United States Court of Appeals, District of Columbia Circuit
February 12, 2016
Petition for Review of an Order of the United States
Department of Transportation
Goldberg argued the cause for petitioner. With him on the
briefs was Robert W. Kneisley.
Benjamin M. Shultz, Attorney, U.S. Department of Justice,
argued the cause for respondent. With him on the brief were
Benjamin C. Mizer, Principal Deputy Assistant Attorney
General, Michael S. Raab, Attorney, Paul M. Geier, Assistant
General Counsel for Litigation, U.S. Department of
Transportation, Peter J. Plocki, Deputy Assistant General
Counsel for Litigation, and Charles E. Enloe, Trial Attorney.
Jeffrey M. Harris argued the cause for intervenor. With him
on the brief were Paul D. Clement, Edmund G. LaCour, Jr.,
Kenneth P. Quinn, and Jennifer Trock.
Before: Srinivasan and Wilkins, Circuit Judges, and Ginsburg,
Senior Circuit Judge.
Srinivasan Circuit Judge.
Airlines seeks our review of a letter from the Department of
Transportation (DOT) to the City of Dallas addressing
competition policies for airlines operating at Love Field
airport. According to Southwest, the views expressed by DOT
in the letter are substantively incorrect and procedurally
improper. We dismiss Southwest's petition for review
because we find DOT's letter does not constitute a final
agency action, a prerequisite to our review. In particular,
the letter does not reflect the consummation of DOT's
decisionmaking on the issues it discusses. DOT in fact has
instituted an administrative proceeding (which remains
ongoing) that will address and resolve, among other things,
the precise issues and policies broached in the letter.
Because we conclude that the challenged letter is not a final
agency action, we dismiss Southwest's challenge.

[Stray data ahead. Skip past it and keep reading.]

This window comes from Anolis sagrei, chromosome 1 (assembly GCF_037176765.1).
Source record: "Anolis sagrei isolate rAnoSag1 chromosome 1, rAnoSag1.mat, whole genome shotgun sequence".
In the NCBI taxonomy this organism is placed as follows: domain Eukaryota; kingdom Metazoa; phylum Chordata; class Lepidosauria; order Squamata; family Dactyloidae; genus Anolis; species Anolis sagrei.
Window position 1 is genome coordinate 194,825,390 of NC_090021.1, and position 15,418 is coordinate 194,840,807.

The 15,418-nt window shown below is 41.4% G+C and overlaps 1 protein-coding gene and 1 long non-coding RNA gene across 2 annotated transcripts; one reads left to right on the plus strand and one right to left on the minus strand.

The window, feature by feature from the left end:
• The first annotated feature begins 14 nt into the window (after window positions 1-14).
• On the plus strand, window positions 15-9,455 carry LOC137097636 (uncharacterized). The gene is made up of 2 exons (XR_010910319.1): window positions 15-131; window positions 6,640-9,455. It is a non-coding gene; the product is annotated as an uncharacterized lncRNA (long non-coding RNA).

Airlines, Love Field, and the City of Dallas have a long and
somewhat complicated history. Love Field served as
Dallas's municipal airport starting in the 1920s. The
City of Fort Worth (located about thirty miles away) operated
its own municipal airports.
1964, federal regulators required the two cities to designate
a single airport to service the Dallas-Fort Worth
metropolitan area, leading to the construction of the
Dallas/Fort Worth International Airport (DFW). In order to
ensure that all commercial air traffic would be routed
through DFW instead of the municipal airports, all interstate
commercial carriers agreed to transfer their service to DFW.
Southwest refused to move. In 1973, a federal court ruled
that Southwest must be allowed to operate from Love Field as
an intrastate commuter airline. City of Dallas v.
Southwest Airlines Co., 371 F.Supp. 1015 (N.D. Tex.
1973), aff'd, 494 F.2d 773 (5th Cir. 1974).
years later, federal regulators allowed Southwest to begin
interstate service to New Orleans from Love Field. Some
Members of Congress raised concerns "that if Southwest
were to operate on an unrestricted basis from Love Field
(closer to Dallas than DFW) many travelers to and from Dallas
would choose that option rather than using DFW, thus
undermining the economic viability of DFW." Kansas
v. United States, 16 F.3d 436, 438 (D.C. Cir. 1994).
Congress responded by enacting the Wright Amendment, named
for then-Texas Representative and Speaker of the House Jim
Wright. The Wright Amendment confined interstate commercial
air traffic from Love Field to Texas's four border
states: Louisiana, Arkansas, Oklahoma, and New Mexico. Pub.
L. No. 96-192 § 29, 94 Stat. 35, 48-49 (1980). (Congress
later added Kansas, Alabama, and Mississippi to that list.
Pub. L. No. 105-66 § 337(b), 111 Stat. 1425, 1447
2006, the Cities of Dallas and Fort Worth, the DFW Airport
Board, American Airlines, and Southwest agreed to seek the
repeal of the Wright Amendment in order to allow interstate
service from Love Field to the rest of the country. The
contract embodying their agreement became known as the
"Five-Party Agreement." Later that year, Congress
enacted the Wright Amendment Reform Act of 2006 (WARA),
codifying many provisions of the Five-Party Agreement. Pub.
L. No. 109-352, 120 Stat. 2011 (2006). The WARA ended all
geographic limitations on flights from Love Field as of
October 13, 2014, and limited the number ...